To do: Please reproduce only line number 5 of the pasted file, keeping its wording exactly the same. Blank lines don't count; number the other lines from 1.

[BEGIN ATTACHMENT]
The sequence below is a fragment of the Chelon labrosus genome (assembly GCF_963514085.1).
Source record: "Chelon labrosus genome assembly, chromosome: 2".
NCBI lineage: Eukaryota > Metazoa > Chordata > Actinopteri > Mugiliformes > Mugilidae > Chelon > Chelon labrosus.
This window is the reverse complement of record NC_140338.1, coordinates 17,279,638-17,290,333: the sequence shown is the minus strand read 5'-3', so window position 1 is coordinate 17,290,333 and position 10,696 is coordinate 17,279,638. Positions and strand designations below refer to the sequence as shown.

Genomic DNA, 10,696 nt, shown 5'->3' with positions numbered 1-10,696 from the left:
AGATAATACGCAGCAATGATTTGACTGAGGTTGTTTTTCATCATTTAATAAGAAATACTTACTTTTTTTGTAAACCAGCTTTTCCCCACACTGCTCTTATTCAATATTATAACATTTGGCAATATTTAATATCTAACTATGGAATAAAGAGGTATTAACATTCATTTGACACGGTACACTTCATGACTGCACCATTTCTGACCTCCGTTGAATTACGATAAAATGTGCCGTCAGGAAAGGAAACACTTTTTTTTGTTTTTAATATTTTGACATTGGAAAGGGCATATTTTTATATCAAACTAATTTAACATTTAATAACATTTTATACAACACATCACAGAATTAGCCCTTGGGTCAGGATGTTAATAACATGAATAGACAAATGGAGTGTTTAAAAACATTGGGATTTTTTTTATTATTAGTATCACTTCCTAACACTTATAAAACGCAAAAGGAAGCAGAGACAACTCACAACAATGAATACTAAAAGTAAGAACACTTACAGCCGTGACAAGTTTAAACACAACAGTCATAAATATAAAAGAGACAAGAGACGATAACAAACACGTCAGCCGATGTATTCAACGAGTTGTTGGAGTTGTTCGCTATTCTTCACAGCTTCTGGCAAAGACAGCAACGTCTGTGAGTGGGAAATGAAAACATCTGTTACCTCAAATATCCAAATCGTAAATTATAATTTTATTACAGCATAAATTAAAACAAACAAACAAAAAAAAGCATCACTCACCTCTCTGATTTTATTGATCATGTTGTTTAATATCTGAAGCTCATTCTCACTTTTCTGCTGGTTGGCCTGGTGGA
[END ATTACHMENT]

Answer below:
Genomic DNA, 10,696 nt, shown 5'->3' with positions numbered 1-10,696 from the left: